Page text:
Pursuant to the newly-implemented amendment to Subpart I of LAC 43:XIX (Statewide Order 29-B), fracking operators must now apply for and obtain a specific permit for “hydraulic fracture stimulation” from the Louisiana Department of Natural Resources’ Office of Conservation before utilizing pressurized fluids to fracture any formation for the purpose of improving its ability to produce hydrocarbons. After obtaining the requisite permit and conducting its fracking operations, the operator must be prepared to publicly disclose (1) the types and volumes of base fluid used during fracking; (2) a detailed list of all additives used in the fluid and the name of the supplier for each type of additive; and (3) a list and concentration of any chemicals contained in the fracking fluid that are regulated by the Occupational Safety and Health Administration (OSHA) and reported on Materials Safety Data Sheets (MSDS). The lone exception to these disclosure requirements permits an operator to withhold trade secrets, but the regulations still require the operator to disclose pertinent chemical characteristics of even proprietary constituents used in fracking operations.

To comply with these disclosure requirements, the operator must utilize the Office of Conservation’s new WH-1 Form to disclose the information about the base fluids (discussed above), together with detailed information about the identities and volumes of water supplies used during each phase of fracking operations. In lieu of submitting the WH-1 Form directly to the Office of Conservation, the operator may elect to satisfy its chemical reporting obligations by publishing the required information to an online database that makes the information available to the public free of charge. If utilizing the online option, the operator must also furnish a written statement to the Office of Conservation certifying that all required information has been published in an online registry. FracFocus is one online database specifically endorsed by the new regulation, but the disclosure requirements can also be met by publishing the required information to any other “similar registry.” It is anticipated that the option to satisfy Louisiana’s new disclosure requirements by publishing information to FracFocus will be heavily utilized, as many oil and gas companies have already become accustomed to using this registry to comply with other states’ disclosure regulations.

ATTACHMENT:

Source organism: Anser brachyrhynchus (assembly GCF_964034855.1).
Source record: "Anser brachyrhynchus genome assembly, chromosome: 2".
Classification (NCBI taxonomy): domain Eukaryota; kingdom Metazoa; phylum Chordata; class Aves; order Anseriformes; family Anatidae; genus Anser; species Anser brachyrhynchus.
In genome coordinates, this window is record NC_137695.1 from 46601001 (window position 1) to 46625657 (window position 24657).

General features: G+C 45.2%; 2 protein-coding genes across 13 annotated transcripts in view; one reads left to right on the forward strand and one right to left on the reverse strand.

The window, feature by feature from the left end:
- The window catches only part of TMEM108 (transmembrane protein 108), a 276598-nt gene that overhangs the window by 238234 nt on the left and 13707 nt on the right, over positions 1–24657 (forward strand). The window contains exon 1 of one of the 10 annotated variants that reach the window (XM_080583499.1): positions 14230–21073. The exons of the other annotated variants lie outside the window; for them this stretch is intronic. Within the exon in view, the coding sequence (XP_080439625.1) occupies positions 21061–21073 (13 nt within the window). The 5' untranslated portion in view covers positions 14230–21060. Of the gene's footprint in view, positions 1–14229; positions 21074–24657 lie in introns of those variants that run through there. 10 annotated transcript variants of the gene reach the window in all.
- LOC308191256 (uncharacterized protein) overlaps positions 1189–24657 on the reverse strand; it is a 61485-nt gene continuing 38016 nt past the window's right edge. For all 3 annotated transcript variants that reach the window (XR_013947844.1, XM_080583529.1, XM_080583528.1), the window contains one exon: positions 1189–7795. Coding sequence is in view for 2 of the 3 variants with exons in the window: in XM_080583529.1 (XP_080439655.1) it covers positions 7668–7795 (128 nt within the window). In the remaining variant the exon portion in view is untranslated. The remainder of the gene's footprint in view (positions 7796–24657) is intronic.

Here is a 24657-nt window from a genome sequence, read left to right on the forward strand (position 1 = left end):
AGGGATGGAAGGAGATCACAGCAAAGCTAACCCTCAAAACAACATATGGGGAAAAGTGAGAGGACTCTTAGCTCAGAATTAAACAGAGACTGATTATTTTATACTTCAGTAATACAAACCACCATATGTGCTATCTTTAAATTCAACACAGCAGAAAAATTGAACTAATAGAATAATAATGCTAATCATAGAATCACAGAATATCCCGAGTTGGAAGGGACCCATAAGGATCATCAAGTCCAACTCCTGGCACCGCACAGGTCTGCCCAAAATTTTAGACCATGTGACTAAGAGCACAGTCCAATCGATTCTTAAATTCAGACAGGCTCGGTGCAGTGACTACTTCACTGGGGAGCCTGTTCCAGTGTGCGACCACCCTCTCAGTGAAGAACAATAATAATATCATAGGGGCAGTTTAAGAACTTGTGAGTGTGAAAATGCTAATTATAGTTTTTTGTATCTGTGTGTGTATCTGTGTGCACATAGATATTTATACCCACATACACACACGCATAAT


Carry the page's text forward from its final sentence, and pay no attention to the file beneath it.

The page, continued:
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By Lou Grossman

In a recent decision, the Louisiana Second Circuit Court of Appeals upheld the application of the longstanding subsequent purchaser doctrine to an oilfield legacy case.  The decision Wagoner v. Chevron U.S.A. Inc., et. al., No. 10-45507 (La. 2. Cir. 2010) affirmed the legal principle that the right to recover for property damages

By Katie D. Bell

Electronic Discovery, or “E-Discovery”, is not considered the “novel issue” it once was. However, E-Discovery still presents problems that litigants and courts struggle with. Below is a summary of recent Louisiana Federal Court opinions dealing with the issues surrounding E-Discovery.

In Frees, Inc. v. McMillian, 2007 WL 184889 (W.D. La. Jan. 22, 2007), the Western District of Louisiana granted the plaintiff’s motion to compel. In an unfair competition and trade secret theft action, the plaintiff claimed that the defendant, a former employee, had stolen various data files. Plaintiff had unsuccessfully requested production of defendant’s laptop and desktop. The Court granted the motion to compel the defendant to produce these two items because they were the most likely places that the data files would be located. The Court did institute protective measures so as to prevent the disclosure of any irrelevant or personal information.